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The Absurdity of the Nobel Prizes in Science

By The Atlantic

October 5, 2017

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Every year, when Nobel Prizes are awarded in physics, chemistry, and physiology or medicine, critics note that they are an absurd and anachronistic way of recognizing scientists for their work. Instead of honoring science, they distort its nature, rewrite its history, and overlook many of its important contributors.

The fact that the scientific Nobels have drawn controversy since their very inception hints at deep-rooted problems.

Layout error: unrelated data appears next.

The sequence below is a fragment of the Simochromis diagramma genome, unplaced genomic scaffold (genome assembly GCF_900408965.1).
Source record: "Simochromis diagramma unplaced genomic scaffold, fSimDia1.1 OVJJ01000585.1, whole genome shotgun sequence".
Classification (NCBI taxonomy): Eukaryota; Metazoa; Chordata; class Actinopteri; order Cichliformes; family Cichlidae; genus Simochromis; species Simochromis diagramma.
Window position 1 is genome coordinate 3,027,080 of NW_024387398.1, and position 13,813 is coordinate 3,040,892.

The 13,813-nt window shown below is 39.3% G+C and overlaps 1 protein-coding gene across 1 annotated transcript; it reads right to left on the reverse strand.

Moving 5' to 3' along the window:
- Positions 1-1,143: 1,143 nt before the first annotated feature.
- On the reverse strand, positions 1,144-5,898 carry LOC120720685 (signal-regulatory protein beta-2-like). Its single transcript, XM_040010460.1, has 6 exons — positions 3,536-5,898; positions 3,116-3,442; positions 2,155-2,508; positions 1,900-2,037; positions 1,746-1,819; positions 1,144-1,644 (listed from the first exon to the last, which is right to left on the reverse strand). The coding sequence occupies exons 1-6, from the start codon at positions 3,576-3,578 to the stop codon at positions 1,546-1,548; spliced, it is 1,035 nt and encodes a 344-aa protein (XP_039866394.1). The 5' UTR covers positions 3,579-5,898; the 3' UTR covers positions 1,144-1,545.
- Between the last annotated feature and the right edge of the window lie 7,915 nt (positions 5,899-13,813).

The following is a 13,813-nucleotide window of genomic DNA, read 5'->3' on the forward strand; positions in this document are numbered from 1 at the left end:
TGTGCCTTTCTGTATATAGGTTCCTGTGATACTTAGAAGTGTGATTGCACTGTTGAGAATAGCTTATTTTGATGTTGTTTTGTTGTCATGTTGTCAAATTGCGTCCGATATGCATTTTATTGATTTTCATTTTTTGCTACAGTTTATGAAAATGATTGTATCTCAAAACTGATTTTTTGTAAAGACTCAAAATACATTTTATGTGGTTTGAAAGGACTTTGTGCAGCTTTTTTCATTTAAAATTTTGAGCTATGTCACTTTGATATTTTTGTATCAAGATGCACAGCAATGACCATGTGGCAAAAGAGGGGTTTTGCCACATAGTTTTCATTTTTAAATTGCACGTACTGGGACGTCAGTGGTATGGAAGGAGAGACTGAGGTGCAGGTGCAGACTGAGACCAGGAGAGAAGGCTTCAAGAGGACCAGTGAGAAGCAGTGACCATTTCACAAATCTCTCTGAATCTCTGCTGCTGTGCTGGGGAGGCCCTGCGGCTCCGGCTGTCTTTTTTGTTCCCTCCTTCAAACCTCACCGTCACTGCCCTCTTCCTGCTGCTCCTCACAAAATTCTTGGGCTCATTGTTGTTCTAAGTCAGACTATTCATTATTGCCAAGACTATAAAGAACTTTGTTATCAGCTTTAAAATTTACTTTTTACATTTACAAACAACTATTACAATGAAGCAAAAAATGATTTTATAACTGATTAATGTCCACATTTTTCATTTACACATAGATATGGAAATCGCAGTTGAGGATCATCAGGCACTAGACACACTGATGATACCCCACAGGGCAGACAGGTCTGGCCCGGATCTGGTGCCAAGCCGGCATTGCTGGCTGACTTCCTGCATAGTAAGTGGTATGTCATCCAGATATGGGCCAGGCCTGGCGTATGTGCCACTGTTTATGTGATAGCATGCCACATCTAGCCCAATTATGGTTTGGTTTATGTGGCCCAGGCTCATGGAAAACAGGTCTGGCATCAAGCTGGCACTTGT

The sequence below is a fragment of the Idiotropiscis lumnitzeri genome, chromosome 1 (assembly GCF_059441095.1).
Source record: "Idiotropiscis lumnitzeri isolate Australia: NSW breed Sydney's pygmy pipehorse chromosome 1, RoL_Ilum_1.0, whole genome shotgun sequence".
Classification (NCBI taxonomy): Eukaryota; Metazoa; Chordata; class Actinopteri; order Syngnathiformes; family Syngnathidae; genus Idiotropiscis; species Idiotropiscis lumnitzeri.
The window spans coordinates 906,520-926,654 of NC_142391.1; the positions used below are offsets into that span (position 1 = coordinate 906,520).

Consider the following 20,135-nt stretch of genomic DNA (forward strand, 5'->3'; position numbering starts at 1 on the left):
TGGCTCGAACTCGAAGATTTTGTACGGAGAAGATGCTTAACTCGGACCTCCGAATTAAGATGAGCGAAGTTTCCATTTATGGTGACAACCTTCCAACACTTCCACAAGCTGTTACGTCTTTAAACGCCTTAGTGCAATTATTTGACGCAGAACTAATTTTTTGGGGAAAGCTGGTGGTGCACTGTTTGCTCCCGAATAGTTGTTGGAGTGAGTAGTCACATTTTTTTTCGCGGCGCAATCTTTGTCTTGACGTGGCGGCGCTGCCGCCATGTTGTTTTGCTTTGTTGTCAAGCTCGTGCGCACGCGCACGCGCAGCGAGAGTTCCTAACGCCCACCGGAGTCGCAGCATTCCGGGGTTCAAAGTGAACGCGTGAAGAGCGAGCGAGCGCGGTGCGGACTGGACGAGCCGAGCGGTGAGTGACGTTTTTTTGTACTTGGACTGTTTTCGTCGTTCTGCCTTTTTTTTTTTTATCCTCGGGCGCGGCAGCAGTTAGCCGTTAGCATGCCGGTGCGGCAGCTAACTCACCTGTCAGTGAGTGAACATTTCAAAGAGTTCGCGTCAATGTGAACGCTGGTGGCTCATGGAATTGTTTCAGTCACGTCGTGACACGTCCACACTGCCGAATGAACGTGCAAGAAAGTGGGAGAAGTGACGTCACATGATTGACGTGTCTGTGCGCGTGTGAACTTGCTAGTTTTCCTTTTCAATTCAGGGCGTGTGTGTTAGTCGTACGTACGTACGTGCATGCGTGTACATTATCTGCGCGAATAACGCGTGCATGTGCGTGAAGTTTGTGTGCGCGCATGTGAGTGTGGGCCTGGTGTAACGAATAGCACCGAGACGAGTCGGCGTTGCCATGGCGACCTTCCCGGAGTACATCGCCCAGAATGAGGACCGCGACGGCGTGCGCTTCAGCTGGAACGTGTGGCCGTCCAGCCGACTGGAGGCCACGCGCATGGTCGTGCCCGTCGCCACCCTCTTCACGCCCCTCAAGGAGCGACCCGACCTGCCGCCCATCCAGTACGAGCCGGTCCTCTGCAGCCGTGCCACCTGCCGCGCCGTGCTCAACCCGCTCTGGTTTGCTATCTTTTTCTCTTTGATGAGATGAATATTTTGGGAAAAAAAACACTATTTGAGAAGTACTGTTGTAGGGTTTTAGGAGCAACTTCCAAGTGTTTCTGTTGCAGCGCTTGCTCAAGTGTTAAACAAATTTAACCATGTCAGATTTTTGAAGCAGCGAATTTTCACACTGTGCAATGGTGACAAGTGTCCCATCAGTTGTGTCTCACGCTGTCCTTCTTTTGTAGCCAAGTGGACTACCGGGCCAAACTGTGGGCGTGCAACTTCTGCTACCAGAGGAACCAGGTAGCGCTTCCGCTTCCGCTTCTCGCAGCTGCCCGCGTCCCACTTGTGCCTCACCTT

The Nobels reward individuals — three at most, for each of the scientific prizes, in any given year. And modern science, as Ivan Oransky and Adam Marcus write in Stat, is "the teamiest of team sports." Yes, researchers sometimes make solo breakthroughs, but that's increasingly rare. The paper in which the three-man LIGO team,  winners of the Nobel Prize in Physics, announced their discovery has an author list that runs to three pages. 

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